I saw a decent little Canadian movie a couple of weeks ago called “Monsieur Lazhar.” It’s the story of an Algerian immigrant who becomes a substitute elementary teacher following a tragedy. It has many of the familiar elements of the classroom genre: the fish out of water teacher; romantic/racial/coming of age tensions between students; the overlap of home, society and school – many of the themes we’ve seen from “Blackboard Jungle” (ooh, we’re dating ourselves here) “To Sir With Love” “Dead Poet’s Society” “Dangerous Minds” and so on…
And it tells its story reasonably well; the characters are winsome; the issues compelling. There are no easy, stock answers – just believable individuals caught in and trying to make their way through complex thickets of race, culture, mortality and generational divides.
But despite all these virtues, the movie was, to me, pretty unsatisfying. I walked out of the theater feeling like I had engaged with these people and their issues, but somehow that didn’t seem to be enough. It’s not just that (spoiler alert) things didn’t get all tidied up with a happily-ever-after resolution – I have a fairly high tolerance for untidied-upness in my viewing and reading.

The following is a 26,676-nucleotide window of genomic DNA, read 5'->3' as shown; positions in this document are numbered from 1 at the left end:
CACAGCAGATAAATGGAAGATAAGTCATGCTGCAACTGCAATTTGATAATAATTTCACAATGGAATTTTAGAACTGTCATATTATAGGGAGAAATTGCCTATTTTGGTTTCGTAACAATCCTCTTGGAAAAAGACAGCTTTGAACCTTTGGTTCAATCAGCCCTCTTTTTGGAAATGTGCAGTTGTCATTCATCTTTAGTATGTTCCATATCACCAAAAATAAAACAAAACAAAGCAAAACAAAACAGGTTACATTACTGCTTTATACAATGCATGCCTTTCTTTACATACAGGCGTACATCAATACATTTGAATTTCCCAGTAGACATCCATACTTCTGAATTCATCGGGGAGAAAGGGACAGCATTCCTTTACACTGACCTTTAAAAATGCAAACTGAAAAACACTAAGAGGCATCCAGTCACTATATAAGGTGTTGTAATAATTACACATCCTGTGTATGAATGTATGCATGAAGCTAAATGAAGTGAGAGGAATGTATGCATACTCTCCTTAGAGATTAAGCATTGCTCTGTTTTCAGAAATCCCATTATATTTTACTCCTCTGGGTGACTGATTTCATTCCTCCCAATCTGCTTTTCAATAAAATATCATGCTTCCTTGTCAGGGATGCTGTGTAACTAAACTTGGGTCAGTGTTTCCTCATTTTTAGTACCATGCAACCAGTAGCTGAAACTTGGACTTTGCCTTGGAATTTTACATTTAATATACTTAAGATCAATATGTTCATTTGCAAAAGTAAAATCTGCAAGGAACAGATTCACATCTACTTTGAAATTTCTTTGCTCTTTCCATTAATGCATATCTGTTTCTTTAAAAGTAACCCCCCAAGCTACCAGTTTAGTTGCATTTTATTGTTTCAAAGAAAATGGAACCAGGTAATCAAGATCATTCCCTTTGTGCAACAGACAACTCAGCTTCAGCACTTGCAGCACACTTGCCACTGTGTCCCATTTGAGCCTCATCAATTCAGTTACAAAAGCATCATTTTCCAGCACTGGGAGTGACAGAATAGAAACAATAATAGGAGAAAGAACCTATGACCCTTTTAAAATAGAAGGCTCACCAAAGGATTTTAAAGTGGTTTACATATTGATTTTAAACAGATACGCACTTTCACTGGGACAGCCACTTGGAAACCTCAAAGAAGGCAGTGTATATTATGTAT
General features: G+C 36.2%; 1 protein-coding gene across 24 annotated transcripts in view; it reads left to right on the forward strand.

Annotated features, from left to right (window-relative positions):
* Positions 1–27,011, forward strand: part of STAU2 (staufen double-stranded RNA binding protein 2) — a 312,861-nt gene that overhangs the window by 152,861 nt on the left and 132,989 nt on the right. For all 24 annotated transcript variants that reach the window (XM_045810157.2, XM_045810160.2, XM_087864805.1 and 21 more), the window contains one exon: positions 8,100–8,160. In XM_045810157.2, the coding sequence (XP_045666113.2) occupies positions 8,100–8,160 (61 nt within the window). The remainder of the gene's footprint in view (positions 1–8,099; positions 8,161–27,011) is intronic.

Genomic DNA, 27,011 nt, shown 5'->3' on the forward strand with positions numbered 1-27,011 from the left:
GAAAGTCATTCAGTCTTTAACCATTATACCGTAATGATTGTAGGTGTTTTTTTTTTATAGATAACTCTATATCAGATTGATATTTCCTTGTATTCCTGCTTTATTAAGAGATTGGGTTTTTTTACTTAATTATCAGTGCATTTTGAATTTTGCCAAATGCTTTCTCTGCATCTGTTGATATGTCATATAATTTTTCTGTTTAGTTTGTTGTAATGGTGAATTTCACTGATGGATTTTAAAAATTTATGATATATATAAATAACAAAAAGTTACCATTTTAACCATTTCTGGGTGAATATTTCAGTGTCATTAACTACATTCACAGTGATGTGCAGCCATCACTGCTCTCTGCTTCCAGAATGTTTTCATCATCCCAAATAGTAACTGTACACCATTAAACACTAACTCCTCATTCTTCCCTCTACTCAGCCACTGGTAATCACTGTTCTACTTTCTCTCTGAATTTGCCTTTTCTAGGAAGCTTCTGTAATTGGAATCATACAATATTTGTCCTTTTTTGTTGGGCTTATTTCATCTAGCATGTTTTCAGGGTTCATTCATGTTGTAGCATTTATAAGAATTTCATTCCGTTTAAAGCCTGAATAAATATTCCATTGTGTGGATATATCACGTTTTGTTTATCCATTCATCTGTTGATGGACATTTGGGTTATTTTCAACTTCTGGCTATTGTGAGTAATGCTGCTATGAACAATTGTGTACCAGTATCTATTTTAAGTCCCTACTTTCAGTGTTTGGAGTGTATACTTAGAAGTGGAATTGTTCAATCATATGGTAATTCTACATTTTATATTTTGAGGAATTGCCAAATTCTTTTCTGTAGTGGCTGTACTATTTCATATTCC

It was something else that left me feeling flat.
The characters seemed awash, drifting in a large sea of issues beyond their control. They’re victims, pawns to whom life happens. There are brief glimpses of nobility and even grace, but they are fleeting and the characters don’t seem to change or learn from them. I thought of the Bill Murray, Scarlett Johansson movie from a few years ago, “Lost in Translation” where the two characters drift in and out of each other’s life in Tokyo, strangers in a strange land, and ultimately to each other.
So what is it that’s unsettling and unsatisfying about these movies? Why do I yearn for something “redemptive” like the nobility of grace under pressure or, at least, that characters would learn and change? Have I just been “Hollywoodized” to always expect and “need” happy endings?
I don’t think so, at least, not completely.
I think there is a yearning that transcends acculturation in all of us for larger themes such as redemption, the noble struggle, for something that points beyond ourselves.
Questioning why he has been given the dangerous mission to destroy the great ring of power in “The Lord of the Rings” Frodo is told by Gandalf that the question is not why such things befall us, but what is to be our response to them.
There’s something in that. There are bigger issues: good and evil exist and we have choices and they matter. We are not static entities, frozen by circumstances beyond our control or influence.
The reason why I long for these motifs to be expressed in culture is, I believe, because they reflect what’s really true. It’s not just wishful thinking. Why would we even conceive that things could be different if, in fact, they couldn’t?
So, I’m going to continue to look for, and be fed by, those visions of what’s really true.